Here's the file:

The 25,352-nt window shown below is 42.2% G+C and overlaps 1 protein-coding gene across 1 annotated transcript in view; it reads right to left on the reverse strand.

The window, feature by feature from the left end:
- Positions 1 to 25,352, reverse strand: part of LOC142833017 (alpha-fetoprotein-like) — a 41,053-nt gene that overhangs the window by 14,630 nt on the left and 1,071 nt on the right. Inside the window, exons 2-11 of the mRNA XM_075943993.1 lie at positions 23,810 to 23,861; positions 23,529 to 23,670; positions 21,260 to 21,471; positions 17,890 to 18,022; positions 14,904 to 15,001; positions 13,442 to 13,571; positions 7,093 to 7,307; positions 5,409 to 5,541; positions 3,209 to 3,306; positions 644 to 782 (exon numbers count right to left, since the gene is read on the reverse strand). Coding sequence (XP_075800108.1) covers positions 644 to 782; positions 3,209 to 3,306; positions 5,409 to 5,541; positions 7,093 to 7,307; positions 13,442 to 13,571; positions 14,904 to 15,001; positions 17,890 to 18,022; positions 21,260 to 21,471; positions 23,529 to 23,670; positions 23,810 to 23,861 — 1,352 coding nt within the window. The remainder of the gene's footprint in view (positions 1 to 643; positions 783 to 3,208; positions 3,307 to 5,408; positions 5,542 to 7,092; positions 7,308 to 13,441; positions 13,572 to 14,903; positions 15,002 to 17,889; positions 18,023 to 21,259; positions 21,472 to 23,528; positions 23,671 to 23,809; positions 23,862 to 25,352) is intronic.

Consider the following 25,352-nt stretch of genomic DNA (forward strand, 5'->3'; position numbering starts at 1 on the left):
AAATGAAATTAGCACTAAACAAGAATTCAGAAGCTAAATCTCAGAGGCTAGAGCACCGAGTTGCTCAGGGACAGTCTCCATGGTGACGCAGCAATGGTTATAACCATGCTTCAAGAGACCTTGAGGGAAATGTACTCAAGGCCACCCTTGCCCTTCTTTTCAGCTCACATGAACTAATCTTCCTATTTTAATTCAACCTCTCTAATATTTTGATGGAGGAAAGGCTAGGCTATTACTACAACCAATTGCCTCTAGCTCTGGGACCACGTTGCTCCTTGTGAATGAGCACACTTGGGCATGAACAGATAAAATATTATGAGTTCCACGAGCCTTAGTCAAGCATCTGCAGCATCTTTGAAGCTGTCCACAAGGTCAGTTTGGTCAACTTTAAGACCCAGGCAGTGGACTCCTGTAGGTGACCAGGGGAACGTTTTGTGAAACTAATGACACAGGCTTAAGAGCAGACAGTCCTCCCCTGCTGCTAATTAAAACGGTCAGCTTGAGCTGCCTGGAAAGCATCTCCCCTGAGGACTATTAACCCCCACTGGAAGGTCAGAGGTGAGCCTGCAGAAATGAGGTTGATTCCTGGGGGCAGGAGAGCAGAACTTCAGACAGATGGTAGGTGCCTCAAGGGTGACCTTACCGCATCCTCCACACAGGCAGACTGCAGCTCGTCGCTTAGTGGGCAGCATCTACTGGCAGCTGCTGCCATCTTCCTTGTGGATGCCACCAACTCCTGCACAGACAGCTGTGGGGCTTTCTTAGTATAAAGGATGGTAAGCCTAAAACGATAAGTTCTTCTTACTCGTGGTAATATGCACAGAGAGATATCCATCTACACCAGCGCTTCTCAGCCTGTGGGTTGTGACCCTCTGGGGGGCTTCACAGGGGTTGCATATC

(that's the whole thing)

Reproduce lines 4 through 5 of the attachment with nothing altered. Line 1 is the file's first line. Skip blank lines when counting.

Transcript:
Consider the following 25,352-nt stretch of genomic DNA (forward strand, 5'->3'; position numbering starts at 1 on the left):
AAATGAAATTAGCACTAAACAAGAATTCAGAAGCTAAATCTCAGAGGCTAGAGCACCGAGTTGCTCAGGGACAGTCTCCATGGTGACGCAGCAATGGTTATAACCATGCTTCAAGAGACCTTGAGGGAAATGTACTCAAGGCCACCCTTGCCCTTCTTTTCAGCTCACATGAACTAATCTTCCTATTTTAATTCAACCTCTCTAATATTTTGATGGAGGAAAGGCTAGGCTATTACTACAACCAATTGCCTCTAGCTCTGGGACCACGTTGCTCCTTGTGAATGAGCACACTTGGGCATGAACAGATAAAATATTATGAGTTCCACGAGCCTTAGTCAAGCATCTGCAGCATCTTTGAAGCTGTCCACAAGGTCAGTTTGGTCAACTTTAAGACCCAGGCAGTGGACTCCTGTAGGTGACCAGGGGAACGTTTTGTGAAACTAATGACACAGGCTTAAGAGCAGACAGTCCTCCCCTGCTGCTAATTAAAACGGTCAGCTTGAGCTGCCTGGAAAGCATCTCCCCTGAGGACTATTAACCCCCACTGGAAGGTCAGAGGTGAGCCTGCAGAAATGAGGTTGATTCCTGGGGGCAGGAGAGCAGAACTTCAGACAGATGGTAGGTGCCTCAAGGGTGACCTTACCGCATCCTCCACACAGGCAGACTGCAGCTCGTCGCTTAGTGGGCAGCATCTACTGGCAGCTGCTGCCATCTTCCTTGTGGATGCCACCAACTCCTGCACAGACAGCTGTGGGGCTTTCTTAGTATAAAGGATGGTAAGCCTAAAACGATAAGTTCTTCTTACTCGTGGTAATATGCACAGAGAGATATCCATCTACACCAGCGCTTCTCAGCCTGTGGGTTGTGACCCTCTGGGGGGCTTCACAGGGGTTGCATATC